woman putting hand over heart in gratitude

How Practicing Gratitude Can Bring Joy in Hard Times

In the midst of difficult times, it can be challenging to find joy or a sense of contentment.

However, there is a powerful tool that can help us shift our focus and cultivate a more positive mindset: practicing gratitude. While gratitude is often viewed as an emotion, it is actually a practice that can enrich our lives in meaningful ways. By expressing thankfulness and appreciation, we can experience a range of benefits, including improved sleep quality, reduced stress, and increased feelings of happiness and hope.

In this blog post, we’ll explore the science behind gratitude and share practical tips for incorporating it into your daily routine, even during the toughest of times.

From Discontentment to Contentment: Shifting Your Disposition with Gratitude

It seems that “gratitude” and “thankfulness” are becoming popular buzzwords these days, and I’m thrilled! Practicing gratitude is a wonderful way to cultivate an abundant mindset and find joy in hard times.

But when hard times come, gratitude is often the farthest thing from our minds.

Life is hard. Life is messy. We get hurt, sad, and angry. We support people we love through the hardest moments and wonder why it’s happening at all. Practicing gratitude can feel out of place in hard moments, like we’re trying to distract ourselves from what’s really happening. But practicing gratitude in hard moments isn’t a distraction.

Practicing gratitude brings light in our dark places, and oxygen when we feel like we can barely breathe.

“While gratitude is an emotion, if we want to experience its full power, we must also make it a practice. Gratitude is a practice that can enrich our lives in meaningful ways.” – Brene Brown

When I was a child, my parents taught me to say ‘thank you’ as a response to acts of kindness from others. They were thankful people all their lives. Even up to the end when my mom was dying in ICU, she was grateful for the kindness of the nurses who were tending to her. My dad was no different. While he was angry about needing to go into hospice care when my mom died, he was always gracious and grateful to the hospice caregivers. You see, being grateful was more than good manners for my folks; it was a way of life.

When I think back on all my parents went through, I can’t think of the difficulties they experienced without also remembering their gratitude in the midst of it. While it didn’t make the hard things go away, their gratitude brought light into their darkness.

Gratitude is an attitude that ushers in joy even in the hardest circumstances.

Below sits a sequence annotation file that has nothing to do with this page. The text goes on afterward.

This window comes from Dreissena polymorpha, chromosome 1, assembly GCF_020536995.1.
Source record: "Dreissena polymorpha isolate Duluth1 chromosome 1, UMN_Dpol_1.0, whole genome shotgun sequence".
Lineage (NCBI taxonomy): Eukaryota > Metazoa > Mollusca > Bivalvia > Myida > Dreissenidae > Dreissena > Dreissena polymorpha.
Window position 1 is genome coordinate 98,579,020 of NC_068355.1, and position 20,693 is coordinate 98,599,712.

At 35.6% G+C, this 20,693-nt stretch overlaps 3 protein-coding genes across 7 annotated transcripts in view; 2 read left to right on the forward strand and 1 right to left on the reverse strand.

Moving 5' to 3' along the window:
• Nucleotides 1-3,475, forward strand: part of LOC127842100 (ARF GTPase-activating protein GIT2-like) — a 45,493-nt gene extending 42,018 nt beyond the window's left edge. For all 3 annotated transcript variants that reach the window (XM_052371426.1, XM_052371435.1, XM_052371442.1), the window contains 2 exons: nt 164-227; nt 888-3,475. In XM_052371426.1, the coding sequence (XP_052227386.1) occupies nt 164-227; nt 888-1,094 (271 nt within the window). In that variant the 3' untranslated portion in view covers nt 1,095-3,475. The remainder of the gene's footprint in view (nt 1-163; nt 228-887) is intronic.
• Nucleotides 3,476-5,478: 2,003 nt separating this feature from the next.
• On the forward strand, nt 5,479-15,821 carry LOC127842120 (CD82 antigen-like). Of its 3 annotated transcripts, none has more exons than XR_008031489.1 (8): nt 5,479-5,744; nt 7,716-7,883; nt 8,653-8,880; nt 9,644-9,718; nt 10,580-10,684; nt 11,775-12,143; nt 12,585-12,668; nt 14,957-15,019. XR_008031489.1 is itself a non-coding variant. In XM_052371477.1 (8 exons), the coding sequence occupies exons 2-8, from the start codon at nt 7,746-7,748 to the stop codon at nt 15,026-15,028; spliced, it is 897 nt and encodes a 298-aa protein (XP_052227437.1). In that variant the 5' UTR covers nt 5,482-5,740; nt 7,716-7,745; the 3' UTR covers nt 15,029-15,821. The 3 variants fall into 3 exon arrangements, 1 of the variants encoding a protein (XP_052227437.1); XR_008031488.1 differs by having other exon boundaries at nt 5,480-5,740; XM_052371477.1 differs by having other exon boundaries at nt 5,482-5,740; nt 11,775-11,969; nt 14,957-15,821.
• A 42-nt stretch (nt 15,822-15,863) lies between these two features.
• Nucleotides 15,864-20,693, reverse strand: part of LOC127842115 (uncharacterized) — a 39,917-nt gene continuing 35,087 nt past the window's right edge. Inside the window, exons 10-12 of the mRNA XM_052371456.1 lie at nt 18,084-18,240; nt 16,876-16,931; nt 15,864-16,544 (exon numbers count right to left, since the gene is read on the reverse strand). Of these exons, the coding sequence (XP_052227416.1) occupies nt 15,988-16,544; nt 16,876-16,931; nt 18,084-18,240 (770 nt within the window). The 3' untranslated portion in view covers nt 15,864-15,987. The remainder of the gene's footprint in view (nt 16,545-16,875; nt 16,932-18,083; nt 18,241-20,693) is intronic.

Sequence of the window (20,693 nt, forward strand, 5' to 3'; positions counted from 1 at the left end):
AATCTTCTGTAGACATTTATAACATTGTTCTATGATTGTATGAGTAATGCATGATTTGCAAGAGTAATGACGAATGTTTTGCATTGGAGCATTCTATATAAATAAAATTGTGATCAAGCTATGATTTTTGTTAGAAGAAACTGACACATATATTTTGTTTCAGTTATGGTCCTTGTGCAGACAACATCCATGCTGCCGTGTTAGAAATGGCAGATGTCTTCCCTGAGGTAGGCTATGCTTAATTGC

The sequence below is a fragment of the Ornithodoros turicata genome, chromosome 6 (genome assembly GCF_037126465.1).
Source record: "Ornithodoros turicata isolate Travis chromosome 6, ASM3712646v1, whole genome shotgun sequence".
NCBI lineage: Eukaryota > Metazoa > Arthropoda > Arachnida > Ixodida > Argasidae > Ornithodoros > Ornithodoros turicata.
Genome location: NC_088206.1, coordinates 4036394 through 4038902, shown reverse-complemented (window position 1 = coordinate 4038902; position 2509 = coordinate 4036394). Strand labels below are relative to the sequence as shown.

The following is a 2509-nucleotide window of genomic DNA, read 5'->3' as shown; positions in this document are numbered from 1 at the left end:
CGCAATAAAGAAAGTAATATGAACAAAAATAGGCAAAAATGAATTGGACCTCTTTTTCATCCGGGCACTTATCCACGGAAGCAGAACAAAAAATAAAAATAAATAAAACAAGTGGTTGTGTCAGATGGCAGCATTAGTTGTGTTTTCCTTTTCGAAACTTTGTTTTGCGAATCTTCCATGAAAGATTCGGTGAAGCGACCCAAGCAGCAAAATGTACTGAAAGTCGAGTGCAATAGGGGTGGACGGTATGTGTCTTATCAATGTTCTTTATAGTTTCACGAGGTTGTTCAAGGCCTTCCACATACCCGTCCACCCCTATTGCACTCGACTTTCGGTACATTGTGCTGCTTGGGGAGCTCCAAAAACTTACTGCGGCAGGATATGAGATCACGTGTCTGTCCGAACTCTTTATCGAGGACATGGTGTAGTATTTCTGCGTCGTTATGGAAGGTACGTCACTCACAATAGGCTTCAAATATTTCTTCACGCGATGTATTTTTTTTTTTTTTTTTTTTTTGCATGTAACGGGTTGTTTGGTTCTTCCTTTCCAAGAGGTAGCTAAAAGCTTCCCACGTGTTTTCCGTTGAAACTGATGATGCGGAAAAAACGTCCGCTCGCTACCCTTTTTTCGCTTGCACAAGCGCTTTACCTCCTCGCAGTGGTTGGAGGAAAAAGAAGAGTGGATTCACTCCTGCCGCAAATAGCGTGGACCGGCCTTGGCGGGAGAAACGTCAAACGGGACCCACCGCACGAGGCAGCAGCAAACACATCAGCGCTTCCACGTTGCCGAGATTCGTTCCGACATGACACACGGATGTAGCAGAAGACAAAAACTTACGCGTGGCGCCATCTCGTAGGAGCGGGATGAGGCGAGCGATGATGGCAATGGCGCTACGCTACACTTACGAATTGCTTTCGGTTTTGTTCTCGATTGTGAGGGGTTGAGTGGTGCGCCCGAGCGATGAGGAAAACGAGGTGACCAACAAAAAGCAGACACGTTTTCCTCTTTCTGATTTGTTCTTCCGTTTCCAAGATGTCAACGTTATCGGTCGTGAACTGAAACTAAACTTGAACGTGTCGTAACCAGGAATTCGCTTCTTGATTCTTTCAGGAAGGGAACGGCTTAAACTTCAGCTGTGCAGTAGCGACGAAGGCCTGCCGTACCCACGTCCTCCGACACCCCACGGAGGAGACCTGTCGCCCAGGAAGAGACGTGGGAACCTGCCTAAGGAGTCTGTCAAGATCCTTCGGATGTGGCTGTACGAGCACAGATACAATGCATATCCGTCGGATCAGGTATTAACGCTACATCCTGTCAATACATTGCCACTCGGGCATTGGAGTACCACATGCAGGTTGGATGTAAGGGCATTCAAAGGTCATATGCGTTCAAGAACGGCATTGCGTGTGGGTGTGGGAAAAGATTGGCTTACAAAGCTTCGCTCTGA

I say often that when focusing on the positive, it leaves little room for the negative. That is the purpose of gratitude! It refocuses our attention onto the Grace and Goodness of God. Gratitude is what helps us find joy in the hard times.

Expressing our thankfulness is a gift not only to others but to ourselves as well. It can be an antidote in our suffering when we choose to find something to be thankful for.

Gratitude has the capacity to lift our moods and change our disposition. It can shift us away from discontentment and focusing on what we lack to an awareness of the blessings we have.

The Science of Gratitude: Understanding the Benefits

When practiced regularly, gratitude improves the quality of life.

Here are just a few of the scientifically proven benefits of regularly practicing gratitude :

  1. improves sleep quality.
  2. improves emotional regulation.
  3. increases feelings of happiness and positive mood.
  4. fosters hope for the future.
  5. reduces stress, burnout, and symptoms of post-traumatic stress disorder (PTSD)
  6. increases resilience and mental strength

God knew what He was talking about when He instructed us to “give thanks in all circumstances” (1 Thessalonians 5:16).

A grateful mindset creates an abundant life.

A Simple Practice to Incorporate Gratitude into Your Daily Routine

Here’s a gratitude practice I’ve started. During the middle of each day, especially when stressed or overwhelmed, I stop to say these words out loud, “I am grateful for…”

I am grateful for a night of rest.

I am grateful that I get to have coffee with my friend this morning.

I am grateful for a working furnace and a warm bed.

I am thankful for the kindness of others extended to me in my grief.

Gratitude helps me appreciate what is present in my life. It helps me celebrate goodness. And it creates a feeling of contentment. Peace is the outcome.

Ultimately, gratitude is a gift to our souls.

Here’s a challenge for you today. As you go through the day, I invite you to repeatedly say “thank you” in the tasks you perform, for the objects you use, to the people around you, to God and to yourself. Notice how it FEELS when you do so.

Practicing gratitude will brighten the darkness and create space for you to breathe and find joy again.

Let me ask you this question: Could you use support to help you change a bad habit, feel better about yourself or navigate through a big transition like loss, retirement, divorce or empty nest? Please click here to schedule a complimentary call with me. We’ll talk through your unique situation and see if one-on-one coaching is the help you need most right now.

February 18, 2022


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